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[photo] Winter snow on the Lolo Trail
Photo from National Historic Landmarks collection

In mid-September 1805, after crossing the Continental Divide at the Lemhi Pass and spending a couple of nights at Traveler's Rest, the Lewis and Clark Expedition reached the historic Lolo Trail. Knowing Lolo Trail would provide the members of the Corps with a truly physical challenge and fearing that they would not be able to survive the perilous peaks ahead without assistance, the Corps of Discovery was quick to acquire as many horses as possible and enlist the help of a few guides, familiar with the route that lay ahead. Under the guidance of a member of the Shoshone nation known as Old Toby, the Lewis and Clark crew turned northward and began their ascent into the daunting Bitterroot Mountains. To get through this more than 200-mile stretch of unforgiving mountain terrain, the pioneers followed the Lolo Trail for 11 harrowing days. Suffering from frostbite, malnutrition and dehydration, the Americans recorded their woes in the pages of their journals. Losing a bit of the energy that had carried him thus far, Clark noted, "I have been wet and as cold in every part as I ever was in my life, indeed I was at one time fearfull my feet would freeze in the thin Mockirsons which I wore" (DeVoto 1997, 240). Nevertheless, the crew pushed on, each day drawing closer to the end of Lolo Trail and the successful completion of the Bitterroot crossing. Capturing the moment, Lewis wrote:

[photo] Various images of Lolo Trail
Photos from National Historic Landmarks collection

. . . the pleasure I now felt in having tryumphed over the rockey Mountains and decending once more to a level and fertile country where there was every rational hope of finding a comfortable subsistence for myself and party can be more readily conceived than expressed, nor was the flattering prospect of the final success of the expedition less pleasing . . . (Moulton 1988, 5: 229)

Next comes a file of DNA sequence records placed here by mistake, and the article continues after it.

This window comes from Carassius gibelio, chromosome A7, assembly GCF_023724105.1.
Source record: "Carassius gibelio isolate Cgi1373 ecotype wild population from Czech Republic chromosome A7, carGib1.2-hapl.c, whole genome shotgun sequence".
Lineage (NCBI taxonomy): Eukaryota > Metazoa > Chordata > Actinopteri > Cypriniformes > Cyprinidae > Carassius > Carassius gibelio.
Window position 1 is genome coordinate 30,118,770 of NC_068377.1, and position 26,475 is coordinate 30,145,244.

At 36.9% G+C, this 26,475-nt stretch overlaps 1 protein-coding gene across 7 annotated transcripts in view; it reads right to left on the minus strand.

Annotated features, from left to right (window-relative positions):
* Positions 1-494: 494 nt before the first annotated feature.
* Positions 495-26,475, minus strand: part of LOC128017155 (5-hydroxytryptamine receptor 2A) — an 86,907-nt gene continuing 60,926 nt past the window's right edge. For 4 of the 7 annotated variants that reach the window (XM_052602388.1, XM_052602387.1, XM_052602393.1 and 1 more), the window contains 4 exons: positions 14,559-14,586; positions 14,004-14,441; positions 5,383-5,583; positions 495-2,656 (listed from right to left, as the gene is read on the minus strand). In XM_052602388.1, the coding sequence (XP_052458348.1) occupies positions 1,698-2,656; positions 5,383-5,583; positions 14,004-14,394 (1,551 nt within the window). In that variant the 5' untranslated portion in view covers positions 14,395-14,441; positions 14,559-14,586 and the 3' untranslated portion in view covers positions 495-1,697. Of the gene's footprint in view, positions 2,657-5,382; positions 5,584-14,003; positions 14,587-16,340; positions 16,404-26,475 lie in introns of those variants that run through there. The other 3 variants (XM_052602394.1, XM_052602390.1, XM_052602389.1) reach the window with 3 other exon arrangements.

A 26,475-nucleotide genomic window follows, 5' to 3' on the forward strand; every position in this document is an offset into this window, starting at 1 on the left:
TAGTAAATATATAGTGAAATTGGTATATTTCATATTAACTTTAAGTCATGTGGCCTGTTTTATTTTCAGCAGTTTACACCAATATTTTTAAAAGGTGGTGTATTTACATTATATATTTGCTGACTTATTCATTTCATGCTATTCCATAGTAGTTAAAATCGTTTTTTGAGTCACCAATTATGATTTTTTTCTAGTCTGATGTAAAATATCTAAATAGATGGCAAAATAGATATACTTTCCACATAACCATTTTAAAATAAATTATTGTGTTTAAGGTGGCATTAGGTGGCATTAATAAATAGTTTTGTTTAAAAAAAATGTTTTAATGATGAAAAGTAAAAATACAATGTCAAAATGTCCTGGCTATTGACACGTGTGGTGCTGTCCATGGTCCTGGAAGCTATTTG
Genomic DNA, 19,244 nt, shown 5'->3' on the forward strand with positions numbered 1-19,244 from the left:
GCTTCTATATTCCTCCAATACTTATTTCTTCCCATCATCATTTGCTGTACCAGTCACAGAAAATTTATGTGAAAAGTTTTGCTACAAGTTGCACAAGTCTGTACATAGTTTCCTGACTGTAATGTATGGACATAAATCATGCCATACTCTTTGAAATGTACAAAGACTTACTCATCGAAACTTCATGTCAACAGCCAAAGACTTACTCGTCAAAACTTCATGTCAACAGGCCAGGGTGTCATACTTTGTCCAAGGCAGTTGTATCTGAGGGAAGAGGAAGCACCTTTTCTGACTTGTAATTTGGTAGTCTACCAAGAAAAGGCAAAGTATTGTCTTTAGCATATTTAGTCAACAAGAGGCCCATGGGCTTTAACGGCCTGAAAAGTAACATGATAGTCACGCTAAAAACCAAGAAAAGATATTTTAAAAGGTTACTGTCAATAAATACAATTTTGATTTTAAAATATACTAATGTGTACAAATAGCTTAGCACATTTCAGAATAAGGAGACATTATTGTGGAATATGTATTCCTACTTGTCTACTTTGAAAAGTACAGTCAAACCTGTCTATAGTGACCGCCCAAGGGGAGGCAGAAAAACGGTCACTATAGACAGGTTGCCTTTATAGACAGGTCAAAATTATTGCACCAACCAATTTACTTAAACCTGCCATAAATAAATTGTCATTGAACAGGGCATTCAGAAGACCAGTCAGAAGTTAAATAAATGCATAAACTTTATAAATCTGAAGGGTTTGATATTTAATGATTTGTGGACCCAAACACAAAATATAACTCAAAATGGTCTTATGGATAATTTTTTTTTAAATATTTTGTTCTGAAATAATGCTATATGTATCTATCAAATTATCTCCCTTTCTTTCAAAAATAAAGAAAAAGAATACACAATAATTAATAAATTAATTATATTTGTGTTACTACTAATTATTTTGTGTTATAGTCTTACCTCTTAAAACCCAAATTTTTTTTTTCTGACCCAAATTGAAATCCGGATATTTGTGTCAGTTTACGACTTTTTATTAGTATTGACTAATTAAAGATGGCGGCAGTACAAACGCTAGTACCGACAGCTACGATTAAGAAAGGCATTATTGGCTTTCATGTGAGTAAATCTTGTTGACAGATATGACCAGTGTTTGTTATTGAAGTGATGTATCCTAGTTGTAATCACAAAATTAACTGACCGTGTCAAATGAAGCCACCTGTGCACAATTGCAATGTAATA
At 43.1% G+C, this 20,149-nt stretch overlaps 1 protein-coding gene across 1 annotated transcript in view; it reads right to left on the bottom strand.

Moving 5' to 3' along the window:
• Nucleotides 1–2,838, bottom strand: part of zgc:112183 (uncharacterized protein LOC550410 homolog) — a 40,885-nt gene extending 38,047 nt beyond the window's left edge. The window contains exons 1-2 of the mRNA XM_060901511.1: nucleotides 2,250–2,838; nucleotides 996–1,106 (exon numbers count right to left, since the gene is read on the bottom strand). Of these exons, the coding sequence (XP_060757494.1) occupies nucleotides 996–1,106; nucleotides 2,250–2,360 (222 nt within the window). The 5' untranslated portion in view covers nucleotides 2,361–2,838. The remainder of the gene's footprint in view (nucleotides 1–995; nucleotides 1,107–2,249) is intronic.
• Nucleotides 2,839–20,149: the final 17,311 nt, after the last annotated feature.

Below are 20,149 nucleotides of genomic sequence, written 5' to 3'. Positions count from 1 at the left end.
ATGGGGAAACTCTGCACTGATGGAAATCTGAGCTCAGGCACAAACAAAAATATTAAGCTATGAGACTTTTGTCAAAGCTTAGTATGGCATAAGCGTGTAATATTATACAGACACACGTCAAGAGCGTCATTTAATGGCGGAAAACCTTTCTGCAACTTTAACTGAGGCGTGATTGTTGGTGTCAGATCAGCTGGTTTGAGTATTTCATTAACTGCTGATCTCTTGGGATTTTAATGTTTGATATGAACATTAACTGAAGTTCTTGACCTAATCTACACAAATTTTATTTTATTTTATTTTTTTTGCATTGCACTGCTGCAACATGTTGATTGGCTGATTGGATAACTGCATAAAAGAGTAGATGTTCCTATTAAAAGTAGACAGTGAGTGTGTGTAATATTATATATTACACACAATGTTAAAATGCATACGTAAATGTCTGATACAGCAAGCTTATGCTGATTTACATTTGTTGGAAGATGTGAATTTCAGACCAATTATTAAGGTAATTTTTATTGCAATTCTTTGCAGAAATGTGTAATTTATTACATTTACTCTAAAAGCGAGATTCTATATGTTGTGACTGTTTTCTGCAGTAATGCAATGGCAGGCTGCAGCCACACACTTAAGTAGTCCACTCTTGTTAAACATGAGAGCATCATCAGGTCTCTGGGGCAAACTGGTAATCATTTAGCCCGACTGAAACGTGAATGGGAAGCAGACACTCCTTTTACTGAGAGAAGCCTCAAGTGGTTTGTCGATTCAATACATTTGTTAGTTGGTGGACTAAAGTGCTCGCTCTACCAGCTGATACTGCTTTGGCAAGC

The Expedition had traveled for days through an area of high mountains, high hills, heavy timber and little game. Exhausted and starving, the men stumbled out of the Bitterroot Mountains and encountered the Nez Perce Indians at Weippe Prairie. On their return trip, the Corps of Discovery again traversed the Lolo Trail starting up on June 15th and reaching Traveler's Rest 15 days later.

The Lolo Trail, a National Historic Landmark administered by the National Park Service, is part of the Nez Perce National Historical Park. The 200-mile-long trail extends from Lolo, Montana, to Weippe Prairie, Idaho. There are two main Visitor Centers, one at Park Headquarters in Spalding, Idaho, 11 miles east of Lewiston and the other at Big Hole National Battlefield, 10 miles west of Wisdom, Montana. The Visitor Center at Spalding, Idaho is open in the winter months from 8:00am to 4:30pm and until 5:30pm in the summer. The Visitor Center at Big Hole National Battlefield near Wisdom, Montana is open in the winter from 9:00am to 5:00pm and in the summer from 8:30am to 6:00pm. Please call 208-843-2261, or visit the park's website for further information. You can also download (in pdf) the Lemhi Pass National Historic Landmark nomination. You can also download (in pdf) the Lolo Trail National Historic Landmark nomination.

Lolo Trail is the subject of an online-lesson plan produced by Teaching with Historic Places, a National Register program that offers classroom-ready lesson plans on properties listed in the National Register. To learn more, visit the Teaching with Historic Places home page.

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